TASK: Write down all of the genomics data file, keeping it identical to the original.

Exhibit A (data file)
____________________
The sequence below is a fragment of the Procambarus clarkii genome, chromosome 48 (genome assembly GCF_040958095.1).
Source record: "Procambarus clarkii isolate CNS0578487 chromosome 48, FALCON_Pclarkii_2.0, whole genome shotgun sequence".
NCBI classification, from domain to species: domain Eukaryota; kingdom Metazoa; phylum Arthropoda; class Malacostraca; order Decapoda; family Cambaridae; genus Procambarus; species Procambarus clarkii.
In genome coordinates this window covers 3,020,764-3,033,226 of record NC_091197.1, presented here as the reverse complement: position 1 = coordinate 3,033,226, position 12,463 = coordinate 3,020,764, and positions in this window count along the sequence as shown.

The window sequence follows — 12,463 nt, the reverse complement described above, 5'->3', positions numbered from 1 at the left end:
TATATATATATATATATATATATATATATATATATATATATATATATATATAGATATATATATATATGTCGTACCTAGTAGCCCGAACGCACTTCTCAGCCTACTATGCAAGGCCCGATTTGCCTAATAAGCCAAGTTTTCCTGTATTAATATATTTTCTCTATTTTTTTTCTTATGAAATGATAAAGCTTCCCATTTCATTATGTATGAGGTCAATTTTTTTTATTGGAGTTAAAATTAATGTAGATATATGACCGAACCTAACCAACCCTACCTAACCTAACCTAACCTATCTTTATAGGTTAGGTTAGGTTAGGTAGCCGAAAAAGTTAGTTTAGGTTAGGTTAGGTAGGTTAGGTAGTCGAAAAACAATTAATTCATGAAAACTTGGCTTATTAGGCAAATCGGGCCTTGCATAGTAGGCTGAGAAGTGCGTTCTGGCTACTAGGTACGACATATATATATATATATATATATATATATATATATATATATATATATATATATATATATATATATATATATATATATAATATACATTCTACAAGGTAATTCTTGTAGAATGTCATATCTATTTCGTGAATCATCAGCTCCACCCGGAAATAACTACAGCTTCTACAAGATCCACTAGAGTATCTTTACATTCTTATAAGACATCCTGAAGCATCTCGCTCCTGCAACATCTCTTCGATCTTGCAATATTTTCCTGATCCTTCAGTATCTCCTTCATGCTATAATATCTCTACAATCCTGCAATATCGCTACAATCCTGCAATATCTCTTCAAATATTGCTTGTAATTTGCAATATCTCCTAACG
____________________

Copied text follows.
The sequence below is a fragment of the Procambarus clarkii genome, chromosome 48 (genome assembly GCF_040958095.1).
Source record: "Procambarus clarkii isolate CNS0578487 chromosome 48, FALCON_Pclarkii_2.0, whole genome shotgun sequence".
NCBI classification, from domain to species: domain Eukaryota; kingdom Metazoa; phylum Arthropoda; class Malacostraca; order Decapoda; family Cambaridae; genus Procambarus; species Procambarus clarkii.
In genome coordinates this window covers 3,020,764-3,033,226 of record NC_091197.1, presented here as the reverse complement: position 1 = coordinate 3,033,226, position 12,463 = coordinate 3,020,764, and positions in this window count along the sequence as shown.

The window sequence follows — 12,463 nt, the reverse complement described above, 5'->3', positions numbered from 1 at the left end:
TATATATATATATATATATATATATATATATATATATATATATATATATATAGATATATATATATATGTCGTACCTAGTAGCCCGAACGCACTTCTCAGCCTACTATGCAAGGCCCGATTTGCCTAATAAGCCAAGTTTTCCTGTATTAATATATTTTCTCTATTTTTTTTCTTATGAAATGATAAAGCTTCCCATTTCATTATGTATGAGGTCAATTTTTTTTATTGGAGTTAAAATTAATGTAGATATATGACCGAACCTAACCAACCCTACCTAACCTAACCTAACCTATCTTTATAGGTTAGGTTAGGTTAGGTAGCCGAAAAAGTTAGTTTAGGTTAGGTTAGGTAGGTTAGGTAGTCGAAAAACAATTAATTCATGAAAACTTGGCTTATTAGGCAAATCGGGCCTTGCATAGTAGGCTGAGAAGTGCGTTCTGGCTACTAGGTACGACATATATATATATATATATATATATATATATATATATATATATATATATATATATATATATATATATATATATATATAATATACATTCTACAAGGTAATTCTTGTAGAATGTCATATCTATTTCGTGAATCATCAGCTCCACCCGGAAATAACTACAGCTTCTACAAGATCCACTAGAGTATCTTTACATTCTTATAAGACATCCTGAAGCATCTCGCTCCTGCAACATCTCTTCGATCTTGCAATATTTTCCTGATCCTTCAGTATCTCCTTCATGCTATAATATCTCTACAATCCTGCAATATCGCTACAATCCTGCAATATCTCTTCAAATATTGCTTGTAATTTGCAATATCTCCTAACG